The Organization

The IT department you know today is continuing to evolve into a more user- and business-focused function. Here are 10 ways IT will change in the next five years

End-user departments will take more responsibility for IT work. David Foote foresees the demise of the information technology organization as we know it. The former Meta Group Inc. analyst, now a principal at Cromwell Foote Partners LLC in Stamford, Conn., says he sees a "whole clouding of what an IT worker is." IT functions — and even management — will become part of business units and other departments.

Many of the 26 IT leaders interviewed for this special report agree. "IT will no longer be a separate entity" in the organization, says Marvin W. Adams, chief information and technology officer at Bank One Corp. in Chicago. "There will be a deeper integration of IT into the mainstream business as opposed to it being a service function."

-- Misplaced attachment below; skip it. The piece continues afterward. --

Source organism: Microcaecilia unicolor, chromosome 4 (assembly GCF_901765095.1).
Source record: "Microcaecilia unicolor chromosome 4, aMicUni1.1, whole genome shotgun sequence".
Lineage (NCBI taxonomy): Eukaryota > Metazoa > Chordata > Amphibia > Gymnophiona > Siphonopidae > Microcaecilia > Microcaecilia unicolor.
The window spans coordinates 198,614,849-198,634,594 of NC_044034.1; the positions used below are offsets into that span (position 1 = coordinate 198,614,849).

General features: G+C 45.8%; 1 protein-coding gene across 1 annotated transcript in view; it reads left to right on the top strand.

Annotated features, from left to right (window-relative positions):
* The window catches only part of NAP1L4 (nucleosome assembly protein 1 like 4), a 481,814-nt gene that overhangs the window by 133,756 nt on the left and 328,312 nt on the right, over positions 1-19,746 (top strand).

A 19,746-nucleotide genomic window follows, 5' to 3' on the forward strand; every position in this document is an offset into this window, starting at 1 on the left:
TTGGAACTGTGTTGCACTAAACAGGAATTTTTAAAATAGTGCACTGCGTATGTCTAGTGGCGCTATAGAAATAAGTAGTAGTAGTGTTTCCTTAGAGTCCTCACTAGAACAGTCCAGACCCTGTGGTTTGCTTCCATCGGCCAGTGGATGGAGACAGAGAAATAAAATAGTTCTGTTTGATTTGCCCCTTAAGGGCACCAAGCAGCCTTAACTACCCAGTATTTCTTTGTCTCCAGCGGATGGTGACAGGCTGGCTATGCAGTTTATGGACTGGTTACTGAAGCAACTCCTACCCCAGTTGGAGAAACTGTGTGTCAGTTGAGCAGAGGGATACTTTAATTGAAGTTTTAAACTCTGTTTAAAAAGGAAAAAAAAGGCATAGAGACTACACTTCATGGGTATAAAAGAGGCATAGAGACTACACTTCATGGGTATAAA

Some organizations — including The Chase Manhattan Corp. in New York — are already integrating IT functions and management. IT at Chase is governed by a "virtual CIO" called the Technology Governance Board, a group of business-unit CIOs and key technology and business managers. The board deals with all enterprisewide technology issues while bringing IT closer to each line of business. Each CIO reports directly to the head of his business unit.

"I think this model works, and I don't see us organized in a materially different way down the road," says Steven L. Sheinheit, Chase's executive vice president for systems and architecture. "CIOs will play an increasingly important role . . . as they work closer and closer with the business managers."